- 1990 RMCC Invitational (with Fred Couples)
- 1993 Franklin Funds Shark Shootout (with Steve Elkington)
- 2000 Tylenol Par-3 Shootout
Champions Tour wins (14)Edit
|No.||Date||Tournament||Winning score||To par||Margin
|1||Sep 20, 1992||GTE North Classic||66-67-66=199||−17||2 strokes||Mike Hill|
|2||Oct 25, 1992||Ralphs Senior Classic||68-65-62=195||−21||3 strokes||Isao Aoki|
|3||Dec 13, 1992||Senior Tour Championship||65-67-65=197||−19||5 strokes||George Archer, Dale Douglass|
|4||Mar 21, 1993||Gulfstream Aerospace Invitational||65-65-64=194||−22||5 strokes||George Archer|
|5||Aug 1, 1993||Northville Long Island Classic||73-70-65=208||−8||2 strokes|| Bob Betley, Bob Charles, Harold Henning,|
Bruce Lehnhard, Walt Zembriski
|6||Apr 3, 1994||The Tradition||65-70-68-68=271||−17||Playoff||Dale Douglass|
|7||May 1, 1994||Las Vegas Senior Classic||68-70-65=203||−13||3 strokes||Tom Wargo|
|8||May 22, 1994||NFL Golf Classic||68-66-64=198||−10||1 stroke||Bob Murphy, Gary Player|
|9||Nov 13, 1994||Golf Magazine Senior Tour Championship||67-73-67-66=273||−15||Playoff||Jim Albus|
|10||Apr 16, 1995||PGA Seniors' Championship||70-70-67-70=277||−11||5 strokes||John Paul Cain, Larry Gilbert, Lee Trevino|
|11||Aug 13, 1995||Burnet Senior Classic||68-65-68=201||−15||1 stroke||Graham Marsh|
|12||Nov 5, 1995||Emerald Coast Classic||69-66=135||−7||Playoff||Tom Wargo|
|13||Jul 14, 1996||Ford Senior Players Championship||71-66-65-73=275||−14||2 strokes||Hale Irwin|
|14||Jul 16, 2000||Ford Senior Players Championship||71-67-69-66=273||−15||1 stroke||Larry Nelson, Dana Quigley|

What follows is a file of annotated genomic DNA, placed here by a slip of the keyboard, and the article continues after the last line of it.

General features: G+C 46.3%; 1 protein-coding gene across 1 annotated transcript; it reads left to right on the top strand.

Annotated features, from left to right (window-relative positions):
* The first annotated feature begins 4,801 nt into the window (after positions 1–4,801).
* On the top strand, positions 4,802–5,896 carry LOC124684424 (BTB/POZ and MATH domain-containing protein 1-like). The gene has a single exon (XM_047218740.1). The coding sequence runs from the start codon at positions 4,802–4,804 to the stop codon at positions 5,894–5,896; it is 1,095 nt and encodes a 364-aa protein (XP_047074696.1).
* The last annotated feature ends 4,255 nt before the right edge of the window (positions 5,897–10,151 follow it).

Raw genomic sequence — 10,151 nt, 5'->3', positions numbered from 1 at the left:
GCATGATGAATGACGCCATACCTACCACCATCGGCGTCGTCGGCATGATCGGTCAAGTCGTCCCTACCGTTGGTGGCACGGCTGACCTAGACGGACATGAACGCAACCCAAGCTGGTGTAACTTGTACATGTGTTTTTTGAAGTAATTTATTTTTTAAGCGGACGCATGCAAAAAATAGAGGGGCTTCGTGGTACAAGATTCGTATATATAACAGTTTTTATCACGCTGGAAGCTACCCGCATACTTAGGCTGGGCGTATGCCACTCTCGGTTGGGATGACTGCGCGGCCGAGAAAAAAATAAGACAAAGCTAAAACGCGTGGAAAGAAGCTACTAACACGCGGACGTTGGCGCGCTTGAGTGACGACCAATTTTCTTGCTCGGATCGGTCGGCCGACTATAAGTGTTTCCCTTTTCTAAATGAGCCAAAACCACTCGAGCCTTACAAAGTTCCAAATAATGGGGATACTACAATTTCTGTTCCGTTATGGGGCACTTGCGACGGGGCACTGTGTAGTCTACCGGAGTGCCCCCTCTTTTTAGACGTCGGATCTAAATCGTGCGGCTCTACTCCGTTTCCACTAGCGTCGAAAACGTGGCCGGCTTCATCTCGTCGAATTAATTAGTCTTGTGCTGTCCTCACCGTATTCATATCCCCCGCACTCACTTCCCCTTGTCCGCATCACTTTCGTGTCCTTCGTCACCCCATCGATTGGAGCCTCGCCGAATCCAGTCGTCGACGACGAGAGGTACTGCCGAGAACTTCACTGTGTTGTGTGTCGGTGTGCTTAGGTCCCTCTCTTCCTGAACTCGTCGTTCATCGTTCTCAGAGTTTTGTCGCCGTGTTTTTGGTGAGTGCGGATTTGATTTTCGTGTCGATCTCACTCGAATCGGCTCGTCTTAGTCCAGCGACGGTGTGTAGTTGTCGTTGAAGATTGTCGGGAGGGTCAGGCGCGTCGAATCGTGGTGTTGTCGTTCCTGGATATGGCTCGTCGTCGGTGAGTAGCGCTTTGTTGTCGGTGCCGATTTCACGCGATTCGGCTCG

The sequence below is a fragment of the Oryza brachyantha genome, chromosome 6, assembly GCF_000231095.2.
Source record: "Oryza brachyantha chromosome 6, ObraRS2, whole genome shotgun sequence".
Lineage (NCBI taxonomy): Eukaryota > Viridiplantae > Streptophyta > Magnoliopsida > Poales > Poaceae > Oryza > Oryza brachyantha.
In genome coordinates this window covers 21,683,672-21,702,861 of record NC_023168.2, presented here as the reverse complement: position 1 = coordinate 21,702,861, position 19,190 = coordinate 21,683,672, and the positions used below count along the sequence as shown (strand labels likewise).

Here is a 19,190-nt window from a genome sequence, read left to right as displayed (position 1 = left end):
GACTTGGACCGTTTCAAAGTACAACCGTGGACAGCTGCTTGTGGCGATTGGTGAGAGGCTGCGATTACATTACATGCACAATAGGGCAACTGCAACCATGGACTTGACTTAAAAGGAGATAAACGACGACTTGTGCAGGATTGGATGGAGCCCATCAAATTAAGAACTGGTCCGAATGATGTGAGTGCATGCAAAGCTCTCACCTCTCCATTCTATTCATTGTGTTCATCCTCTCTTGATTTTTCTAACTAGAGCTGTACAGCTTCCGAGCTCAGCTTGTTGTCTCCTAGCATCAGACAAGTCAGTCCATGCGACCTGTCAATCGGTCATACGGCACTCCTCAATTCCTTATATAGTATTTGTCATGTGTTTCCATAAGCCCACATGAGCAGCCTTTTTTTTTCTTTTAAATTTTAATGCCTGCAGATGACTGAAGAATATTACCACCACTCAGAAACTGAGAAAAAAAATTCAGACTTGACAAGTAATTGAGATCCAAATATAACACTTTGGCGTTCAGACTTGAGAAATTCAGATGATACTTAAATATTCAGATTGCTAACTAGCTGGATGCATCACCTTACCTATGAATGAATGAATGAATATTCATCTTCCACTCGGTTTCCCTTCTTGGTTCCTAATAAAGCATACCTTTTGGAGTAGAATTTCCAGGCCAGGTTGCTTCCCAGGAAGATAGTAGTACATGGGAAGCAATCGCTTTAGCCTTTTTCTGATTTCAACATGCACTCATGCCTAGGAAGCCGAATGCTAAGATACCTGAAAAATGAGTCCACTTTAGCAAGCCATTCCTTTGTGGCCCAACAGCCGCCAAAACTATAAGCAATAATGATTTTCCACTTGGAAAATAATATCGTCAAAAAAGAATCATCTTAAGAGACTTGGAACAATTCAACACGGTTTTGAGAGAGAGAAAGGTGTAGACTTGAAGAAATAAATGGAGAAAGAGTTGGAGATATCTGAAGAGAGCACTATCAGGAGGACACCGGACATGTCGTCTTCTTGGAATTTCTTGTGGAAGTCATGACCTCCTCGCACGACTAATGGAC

Champions Tour playoff record (3–1)
|1||1994||The Tradition||Dale Douglass||Won with birdie on first extra hole|
|2||1994||Golf Magazine Senior Tour Championship||Jim Albus||Won with birdie on fifth extra hole|
|3||1995||Royal Caribbean Classic||J. C. Snead||Lost to par on first extra hole|
|4||1995||Emerald Coast Classic||Tom Wargo||Won with birdie on third extra hole|
Senior majors are shown in bold.
Other senior wins (17)Edit
- 1992 Fuji Electric Grandslam
- 1994 Diners Club Matches (with Dave Eichelberger), Senior Skins Game
- 1995 Senior Skins Game, Senior Slam at Los Cabos, Office Depot Father/Son Challenge (with Raymond Floyd Jr.), Lexus Challenge (with Michael Chiklis)
- 1996 Senior Skins Game, Senior Slam at Los Cabos, Office Depot Father/Son Challenge (with Raymond Floyd Jr.)
- 1997 Senior Skins Game, Office Depot Father/Son Challenge (with Raymond Floyd Jr.), Lexus Challenge (with William Devane)
- 1998 Senior Skins Game
- 2000 Office Depot Father/Son Challenge (with Robert Floyd)
- 2001 Office Depot Father/Son Challenge (with Robert Floyd)